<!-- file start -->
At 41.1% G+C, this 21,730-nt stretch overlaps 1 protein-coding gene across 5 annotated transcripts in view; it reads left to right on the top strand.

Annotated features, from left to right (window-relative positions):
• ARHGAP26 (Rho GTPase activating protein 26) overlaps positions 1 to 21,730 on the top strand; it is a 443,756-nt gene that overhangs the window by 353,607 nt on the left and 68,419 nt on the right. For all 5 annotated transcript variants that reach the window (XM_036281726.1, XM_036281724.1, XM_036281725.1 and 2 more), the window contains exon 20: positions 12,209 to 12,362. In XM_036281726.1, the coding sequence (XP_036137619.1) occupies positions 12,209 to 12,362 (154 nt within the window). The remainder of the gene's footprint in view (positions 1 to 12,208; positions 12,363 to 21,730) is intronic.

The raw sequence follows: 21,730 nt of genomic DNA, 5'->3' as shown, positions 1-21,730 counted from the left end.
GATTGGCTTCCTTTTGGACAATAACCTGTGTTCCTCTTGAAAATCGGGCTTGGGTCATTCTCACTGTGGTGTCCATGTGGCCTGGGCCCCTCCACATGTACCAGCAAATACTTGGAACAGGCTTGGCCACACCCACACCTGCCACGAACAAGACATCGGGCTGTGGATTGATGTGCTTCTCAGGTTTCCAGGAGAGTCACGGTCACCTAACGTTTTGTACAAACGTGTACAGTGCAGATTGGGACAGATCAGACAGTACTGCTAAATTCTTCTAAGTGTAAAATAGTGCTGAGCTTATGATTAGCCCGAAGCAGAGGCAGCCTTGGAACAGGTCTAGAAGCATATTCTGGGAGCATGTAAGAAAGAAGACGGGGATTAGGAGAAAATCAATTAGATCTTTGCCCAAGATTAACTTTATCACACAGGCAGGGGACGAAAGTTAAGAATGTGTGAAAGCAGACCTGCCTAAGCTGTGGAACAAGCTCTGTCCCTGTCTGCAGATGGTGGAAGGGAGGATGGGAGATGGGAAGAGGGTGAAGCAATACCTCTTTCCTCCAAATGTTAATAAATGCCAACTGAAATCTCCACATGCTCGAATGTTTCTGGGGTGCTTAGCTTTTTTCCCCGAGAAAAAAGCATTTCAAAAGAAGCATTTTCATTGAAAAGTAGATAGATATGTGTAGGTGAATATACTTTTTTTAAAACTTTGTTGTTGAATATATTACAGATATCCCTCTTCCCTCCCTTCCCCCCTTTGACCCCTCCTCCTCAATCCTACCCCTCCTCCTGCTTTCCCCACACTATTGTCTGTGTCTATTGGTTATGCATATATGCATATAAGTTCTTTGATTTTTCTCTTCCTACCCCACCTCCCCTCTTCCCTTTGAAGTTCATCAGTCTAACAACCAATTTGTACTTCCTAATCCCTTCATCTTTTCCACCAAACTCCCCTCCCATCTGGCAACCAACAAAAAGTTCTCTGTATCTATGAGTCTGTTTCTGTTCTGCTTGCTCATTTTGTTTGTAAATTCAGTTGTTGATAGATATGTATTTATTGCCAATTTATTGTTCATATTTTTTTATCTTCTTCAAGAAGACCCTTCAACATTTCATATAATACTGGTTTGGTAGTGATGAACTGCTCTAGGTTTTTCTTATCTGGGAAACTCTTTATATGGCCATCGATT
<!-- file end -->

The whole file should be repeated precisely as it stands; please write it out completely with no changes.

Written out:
At 41.1% G+C, this 21,730-nt stretch overlaps 1 protein-coding gene across 5 annotated transcripts in view; it reads left to right on the top strand.

Annotated features, from left to right (window-relative positions):
• ARHGAP26 (Rho GTPase activating protein 26) overlaps positions 1 to 21,730 on the top strand; it is a 443,756-nt gene that overhangs the window by 353,607 nt on the left and 68,419 nt on the right. For all 5 annotated transcript variants that reach the window (XM_036281726.1, XM_036281724.1, XM_036281725.1 and 2 more), the window contains exon 20: positions 12,209 to 12,362. In XM_036281726.1, the coding sequence (XP_036137619.1) occupies positions 12,209 to 12,362 (154 nt within the window). The remainder of the gene's footprint in view (positions 1 to 12,208; positions 12,363 to 21,730) is intronic.

The raw sequence follows: 21,730 nt of genomic DNA, 5'->3' as shown, positions 1-21,730 counted from the left end.
GATTGGCTTCCTTTTGGACAATAACCTGTGTTCCTCTTGAAAATCGGGCTTGGGTCATTCTCACTGTGGTGTCCATGTGGCCTGGGCCCCTCCACATGTACCAGCAAATACTTGGAACAGGCTTGGCCACACCCACACCTGCCACGAACAAGACATCGGGCTGTGGATTGATGTGCTTCTCAGGTTTCCAGGAGAGTCACGGTCACCTAACGTTTTGTACAAACGTGTACAGTGCAGATTGGGACAGATCAGACAGTACTGCTAAATTCTTCTAAGTGTAAAATAGTGCTGAGCTTATGATTAGCCCGAAGCAGAGGCAGCCTTGGAACAGGTCTAGAAGCATATTCTGGGAGCATGTAAGAAAGAAGACGGGGATTAGGAGAAAATCAATTAGATCTTTGCCCAAGATTAACTTTATCACACAGGCAGGGGACGAAAGTTAAGAATGTGTGAAAGCAGACCTGCCTAAGCTGTGGAACAAGCTCTGTCCCTGTCTGCAGATGGTGGAAGGGAGGATGGGAGATGGGAAGAGGGTGAAGCAATACCTCTTTCCTCCAAATGTTAATAAATGCCAACTGAAATCTCCACATGCTCGAATGTTTCTGGGGTGCTTAGCTTTTTTCCCCGAGAAAAAAGCATTTCAAAAGAAGCATTTTCATTGAAAAGTAGATAGATATGTGTAGGTGAATATACTTTTTTTAAAACTTTGTTGTTGAATATATTACAGATATCCCTCTTCCCTCCCTTCCCCCCTTTGACCCCTCCTCCTCAATCCTACCCCTCCTCCTGCTTTCCCCACACTATTGTCTGTGTCTATTGGTTATGCATATATGCATATAAGTTCTTTGATTTTTCTCTTCCTACCCCACCTCCCCTCTTCCCTTTGAAGTTCATCAGTCTAACAACCAATTTGTACTTCCTAATCCCTTCATCTTTTCCACCAAACTCCCCTCCCATCTGGCAACCAACAAAAAGTTCTCTGTATCTATGAGTCTGTTTCTGTTCTGCTTGCTCATTTTGTTTGTAAATTCAGTTGTTGATAGATATGTATTTATTGCCAATTTATTGTTCATATTTTTTTATCTTCTTCAAGAAGACCCTTCAACATTTCATATAATACTGGTTTGGTAGTGATGAACTGCTCTAGGTTTTTCTTATCTGGGAAACTCTTTATATGGCCATCGATT